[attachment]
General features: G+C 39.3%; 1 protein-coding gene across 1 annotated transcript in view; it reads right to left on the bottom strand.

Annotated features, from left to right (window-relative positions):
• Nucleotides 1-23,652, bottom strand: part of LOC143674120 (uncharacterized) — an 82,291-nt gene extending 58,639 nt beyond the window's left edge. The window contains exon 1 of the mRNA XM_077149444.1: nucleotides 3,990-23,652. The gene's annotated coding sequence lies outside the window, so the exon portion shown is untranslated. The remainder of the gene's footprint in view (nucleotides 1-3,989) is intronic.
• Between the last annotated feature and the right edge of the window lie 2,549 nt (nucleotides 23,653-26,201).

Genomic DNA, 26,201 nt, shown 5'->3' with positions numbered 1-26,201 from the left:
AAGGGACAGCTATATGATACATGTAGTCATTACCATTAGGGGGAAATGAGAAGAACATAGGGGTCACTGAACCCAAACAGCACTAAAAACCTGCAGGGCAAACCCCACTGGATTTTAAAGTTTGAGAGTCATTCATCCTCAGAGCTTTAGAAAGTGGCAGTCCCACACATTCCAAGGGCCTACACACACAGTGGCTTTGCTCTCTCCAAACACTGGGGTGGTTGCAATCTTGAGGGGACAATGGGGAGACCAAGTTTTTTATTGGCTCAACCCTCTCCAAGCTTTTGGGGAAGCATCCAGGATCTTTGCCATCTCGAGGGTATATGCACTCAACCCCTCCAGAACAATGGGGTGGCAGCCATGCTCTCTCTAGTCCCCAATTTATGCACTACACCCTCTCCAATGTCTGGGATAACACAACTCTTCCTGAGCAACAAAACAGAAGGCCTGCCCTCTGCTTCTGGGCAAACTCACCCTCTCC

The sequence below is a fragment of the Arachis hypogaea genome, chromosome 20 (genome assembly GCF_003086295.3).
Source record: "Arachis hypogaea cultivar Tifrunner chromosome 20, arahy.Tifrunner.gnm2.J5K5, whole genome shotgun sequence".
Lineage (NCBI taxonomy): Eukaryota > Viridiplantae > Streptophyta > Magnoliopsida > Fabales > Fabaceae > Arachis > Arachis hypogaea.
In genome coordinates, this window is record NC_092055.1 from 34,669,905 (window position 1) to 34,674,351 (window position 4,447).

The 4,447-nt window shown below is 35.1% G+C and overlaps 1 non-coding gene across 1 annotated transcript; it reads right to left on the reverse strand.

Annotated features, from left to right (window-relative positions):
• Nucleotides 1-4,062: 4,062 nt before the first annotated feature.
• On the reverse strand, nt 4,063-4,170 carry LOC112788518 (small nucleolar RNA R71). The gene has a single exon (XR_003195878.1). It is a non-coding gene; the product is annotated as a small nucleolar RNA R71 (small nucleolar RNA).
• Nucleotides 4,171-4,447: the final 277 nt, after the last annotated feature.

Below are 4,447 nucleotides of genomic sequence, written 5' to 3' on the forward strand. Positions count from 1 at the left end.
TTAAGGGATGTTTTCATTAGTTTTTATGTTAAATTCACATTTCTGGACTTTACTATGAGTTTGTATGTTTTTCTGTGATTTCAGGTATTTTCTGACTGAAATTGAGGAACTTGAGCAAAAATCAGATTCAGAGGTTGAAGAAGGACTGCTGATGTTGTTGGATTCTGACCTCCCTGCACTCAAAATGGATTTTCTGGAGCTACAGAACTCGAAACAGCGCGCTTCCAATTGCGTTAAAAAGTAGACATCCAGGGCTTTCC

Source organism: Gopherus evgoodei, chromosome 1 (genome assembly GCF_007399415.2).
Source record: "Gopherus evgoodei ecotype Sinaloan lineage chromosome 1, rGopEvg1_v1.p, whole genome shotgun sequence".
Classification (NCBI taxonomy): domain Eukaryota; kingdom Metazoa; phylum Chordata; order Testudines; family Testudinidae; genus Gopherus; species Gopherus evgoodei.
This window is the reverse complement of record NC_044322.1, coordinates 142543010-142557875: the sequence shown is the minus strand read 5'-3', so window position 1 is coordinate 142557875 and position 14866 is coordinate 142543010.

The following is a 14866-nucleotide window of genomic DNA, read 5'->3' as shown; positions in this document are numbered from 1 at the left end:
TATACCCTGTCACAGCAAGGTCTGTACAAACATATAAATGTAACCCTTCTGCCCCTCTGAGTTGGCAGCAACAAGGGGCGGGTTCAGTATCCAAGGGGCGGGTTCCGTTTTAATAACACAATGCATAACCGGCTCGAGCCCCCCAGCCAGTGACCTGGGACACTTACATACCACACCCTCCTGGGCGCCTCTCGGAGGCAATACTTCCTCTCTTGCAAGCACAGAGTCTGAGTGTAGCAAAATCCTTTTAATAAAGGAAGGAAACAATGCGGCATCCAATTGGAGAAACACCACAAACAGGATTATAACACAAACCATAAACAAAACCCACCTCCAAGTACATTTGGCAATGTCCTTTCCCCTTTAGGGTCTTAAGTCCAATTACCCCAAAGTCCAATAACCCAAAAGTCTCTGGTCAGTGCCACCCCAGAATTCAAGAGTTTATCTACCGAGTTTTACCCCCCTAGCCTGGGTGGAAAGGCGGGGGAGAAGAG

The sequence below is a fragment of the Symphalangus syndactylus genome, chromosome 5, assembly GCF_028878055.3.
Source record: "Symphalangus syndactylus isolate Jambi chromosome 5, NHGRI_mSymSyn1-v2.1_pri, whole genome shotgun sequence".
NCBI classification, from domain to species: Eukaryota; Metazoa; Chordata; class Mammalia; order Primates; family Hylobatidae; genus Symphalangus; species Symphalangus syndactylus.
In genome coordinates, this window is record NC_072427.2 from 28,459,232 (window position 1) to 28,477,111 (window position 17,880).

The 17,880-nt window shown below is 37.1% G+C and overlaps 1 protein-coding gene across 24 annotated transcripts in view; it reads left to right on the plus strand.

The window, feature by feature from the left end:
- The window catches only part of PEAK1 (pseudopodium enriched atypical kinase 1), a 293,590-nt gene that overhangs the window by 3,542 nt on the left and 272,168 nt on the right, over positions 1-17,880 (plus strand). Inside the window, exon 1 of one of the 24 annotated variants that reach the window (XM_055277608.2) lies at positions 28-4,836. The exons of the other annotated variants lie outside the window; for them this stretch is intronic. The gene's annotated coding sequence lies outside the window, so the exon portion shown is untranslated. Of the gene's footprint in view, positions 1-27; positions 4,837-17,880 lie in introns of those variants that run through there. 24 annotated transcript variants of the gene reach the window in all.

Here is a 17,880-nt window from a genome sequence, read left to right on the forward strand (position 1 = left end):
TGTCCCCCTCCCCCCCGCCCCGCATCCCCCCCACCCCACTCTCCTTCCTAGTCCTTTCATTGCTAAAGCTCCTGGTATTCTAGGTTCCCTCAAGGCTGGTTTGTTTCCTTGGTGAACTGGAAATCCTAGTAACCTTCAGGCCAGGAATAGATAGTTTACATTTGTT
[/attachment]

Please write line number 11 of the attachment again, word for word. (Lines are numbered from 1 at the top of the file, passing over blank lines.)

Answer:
The 4,447-nt window shown below is 35.1% G+C and overlaps 1 non-coding gene across 1 annotated transcript; it reads right to left on the reverse strand.